It is also preferable that the logs relating to the communication transactions of the laptop are handled in a central location. Since the laptops are frequently disconnected from the home network, logs must be collected locally. In order to enable central handling, the logs must be transferred to a central log server, such as the personal firewall management 8, when such is available. This should take place automatically when the computer device provided with a personal firewall is connected to the home network. The personal firewall determines the current location of the laptop based on the inventive location determining methods described above. If the location of the laptop is in the home network, the personal firewall sends the log file to the central log server 8 immediately. However, if the current location of the laptop is not in the home network, the log file is stored locally. Similarly, a number of log files is collected locally while the laptop is disconnected from the home network. When the personal firewall next time detects that the computer device is relocated in the home network, it sends the collected log files to the central log server 8. Optionally, the personal firewall may also send the collected log files to the personal firewall management 8 when the laptop has established a (e.g. VPN) connection to the home network.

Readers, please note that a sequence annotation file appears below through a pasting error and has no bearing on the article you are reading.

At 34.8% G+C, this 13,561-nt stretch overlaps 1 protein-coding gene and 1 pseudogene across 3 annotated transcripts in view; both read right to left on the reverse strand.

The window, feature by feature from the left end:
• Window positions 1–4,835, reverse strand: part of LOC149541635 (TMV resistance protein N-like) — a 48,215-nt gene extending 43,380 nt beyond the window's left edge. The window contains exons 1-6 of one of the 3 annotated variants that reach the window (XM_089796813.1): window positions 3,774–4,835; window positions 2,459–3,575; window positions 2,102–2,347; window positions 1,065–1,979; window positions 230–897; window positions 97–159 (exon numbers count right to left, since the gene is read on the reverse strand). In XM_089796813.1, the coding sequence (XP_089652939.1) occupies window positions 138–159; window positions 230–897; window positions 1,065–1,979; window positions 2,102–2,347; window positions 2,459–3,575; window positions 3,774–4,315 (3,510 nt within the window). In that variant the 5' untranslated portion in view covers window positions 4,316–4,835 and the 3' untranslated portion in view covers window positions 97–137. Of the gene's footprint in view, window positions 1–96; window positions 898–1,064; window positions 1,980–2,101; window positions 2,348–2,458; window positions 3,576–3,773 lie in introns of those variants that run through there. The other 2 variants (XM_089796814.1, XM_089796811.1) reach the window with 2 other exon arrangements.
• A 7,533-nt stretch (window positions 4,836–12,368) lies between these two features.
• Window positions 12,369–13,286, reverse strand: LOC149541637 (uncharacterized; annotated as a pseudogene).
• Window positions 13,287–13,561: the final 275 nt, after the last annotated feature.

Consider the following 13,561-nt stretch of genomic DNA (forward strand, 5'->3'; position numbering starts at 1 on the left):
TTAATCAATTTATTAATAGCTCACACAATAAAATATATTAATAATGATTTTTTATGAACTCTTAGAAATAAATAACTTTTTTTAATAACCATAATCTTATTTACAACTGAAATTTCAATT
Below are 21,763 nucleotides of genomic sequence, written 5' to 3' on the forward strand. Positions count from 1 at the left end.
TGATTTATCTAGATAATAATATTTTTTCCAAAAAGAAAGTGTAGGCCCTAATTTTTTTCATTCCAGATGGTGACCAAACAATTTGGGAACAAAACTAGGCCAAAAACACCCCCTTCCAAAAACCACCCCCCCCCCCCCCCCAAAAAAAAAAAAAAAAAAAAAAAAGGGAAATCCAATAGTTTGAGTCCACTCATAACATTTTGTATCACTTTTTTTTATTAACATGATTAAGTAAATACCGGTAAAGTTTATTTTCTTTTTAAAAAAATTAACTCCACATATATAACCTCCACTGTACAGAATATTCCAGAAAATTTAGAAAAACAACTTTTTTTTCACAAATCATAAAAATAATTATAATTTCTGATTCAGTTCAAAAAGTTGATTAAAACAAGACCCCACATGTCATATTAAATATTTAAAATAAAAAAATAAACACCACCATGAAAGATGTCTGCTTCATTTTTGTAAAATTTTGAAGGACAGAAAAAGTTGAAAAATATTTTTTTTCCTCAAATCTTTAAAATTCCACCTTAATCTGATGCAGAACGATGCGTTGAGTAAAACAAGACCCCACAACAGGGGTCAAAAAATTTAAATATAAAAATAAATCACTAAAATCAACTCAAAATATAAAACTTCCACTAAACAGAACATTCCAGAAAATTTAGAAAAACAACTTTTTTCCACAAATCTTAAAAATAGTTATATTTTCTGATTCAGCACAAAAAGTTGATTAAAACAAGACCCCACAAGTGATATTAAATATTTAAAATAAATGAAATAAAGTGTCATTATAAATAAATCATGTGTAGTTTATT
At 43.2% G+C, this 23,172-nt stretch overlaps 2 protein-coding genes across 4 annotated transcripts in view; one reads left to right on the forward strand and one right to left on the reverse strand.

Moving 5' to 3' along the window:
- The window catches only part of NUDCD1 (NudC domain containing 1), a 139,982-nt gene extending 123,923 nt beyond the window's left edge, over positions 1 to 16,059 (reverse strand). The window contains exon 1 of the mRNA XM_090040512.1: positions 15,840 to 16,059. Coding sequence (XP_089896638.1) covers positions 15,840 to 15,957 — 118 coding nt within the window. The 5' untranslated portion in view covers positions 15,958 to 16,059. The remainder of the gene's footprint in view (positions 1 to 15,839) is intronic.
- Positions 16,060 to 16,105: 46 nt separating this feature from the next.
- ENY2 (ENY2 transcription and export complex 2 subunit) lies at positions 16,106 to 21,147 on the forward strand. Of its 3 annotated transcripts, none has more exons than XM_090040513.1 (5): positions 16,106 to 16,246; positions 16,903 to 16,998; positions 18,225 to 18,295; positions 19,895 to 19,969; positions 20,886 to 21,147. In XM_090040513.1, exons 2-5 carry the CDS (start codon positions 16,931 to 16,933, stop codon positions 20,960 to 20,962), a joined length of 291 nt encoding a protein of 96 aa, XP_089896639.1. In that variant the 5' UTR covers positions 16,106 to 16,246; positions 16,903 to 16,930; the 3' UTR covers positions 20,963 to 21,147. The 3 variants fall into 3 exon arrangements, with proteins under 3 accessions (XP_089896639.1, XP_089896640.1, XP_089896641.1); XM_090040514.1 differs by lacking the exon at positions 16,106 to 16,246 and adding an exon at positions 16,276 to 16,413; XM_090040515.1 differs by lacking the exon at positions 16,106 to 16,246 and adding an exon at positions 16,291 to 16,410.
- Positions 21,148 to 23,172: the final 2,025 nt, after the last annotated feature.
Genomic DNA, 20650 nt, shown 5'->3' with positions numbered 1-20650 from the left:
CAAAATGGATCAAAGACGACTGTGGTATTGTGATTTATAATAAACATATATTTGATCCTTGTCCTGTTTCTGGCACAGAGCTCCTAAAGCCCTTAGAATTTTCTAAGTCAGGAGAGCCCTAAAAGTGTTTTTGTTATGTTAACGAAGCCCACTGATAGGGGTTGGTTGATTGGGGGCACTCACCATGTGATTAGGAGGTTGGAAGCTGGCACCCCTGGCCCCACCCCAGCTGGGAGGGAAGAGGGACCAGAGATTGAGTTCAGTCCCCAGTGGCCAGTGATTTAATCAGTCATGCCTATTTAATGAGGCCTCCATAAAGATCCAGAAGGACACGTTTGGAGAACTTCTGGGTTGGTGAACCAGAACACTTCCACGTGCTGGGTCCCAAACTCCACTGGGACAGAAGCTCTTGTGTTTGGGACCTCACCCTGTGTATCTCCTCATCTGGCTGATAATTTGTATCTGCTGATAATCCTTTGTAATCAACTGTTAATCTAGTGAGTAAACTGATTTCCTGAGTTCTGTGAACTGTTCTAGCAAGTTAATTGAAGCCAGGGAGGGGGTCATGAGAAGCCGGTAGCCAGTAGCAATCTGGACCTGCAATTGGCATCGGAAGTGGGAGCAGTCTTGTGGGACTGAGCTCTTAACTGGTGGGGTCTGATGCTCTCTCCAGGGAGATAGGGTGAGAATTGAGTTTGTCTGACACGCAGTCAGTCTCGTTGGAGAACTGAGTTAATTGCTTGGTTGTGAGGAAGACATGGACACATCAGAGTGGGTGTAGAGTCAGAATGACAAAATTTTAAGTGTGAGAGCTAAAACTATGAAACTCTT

It will be apparent for those skilled in the art that the illustrative embodiments described are only examples and that various modifications can be made within the scope and spirit of the invention as defined in the appended claims.

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Classifications
U.S. Classification726/11, 713/187, 726/12
International ClassificationH04L29/06, G06F11/30, G06F9/00
Cooperative ClassificationH04L63/0227, H04L63/107
European ClassificationH04L63/02B, H04L63/10E
Legal Events
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Nov 19, 2001ASAssignment
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Effective date: 20011109
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Owner name: WEBSENSE FINLAND OY, FINLAND
Free format text: ASSIGNMENT OF ASSIGNORS INTEREST;ASSIGNOR:STONESOFT OY DBA STONESOFT CORPORATION;REEL/FRAME:037828/0385
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Effective date: 20160209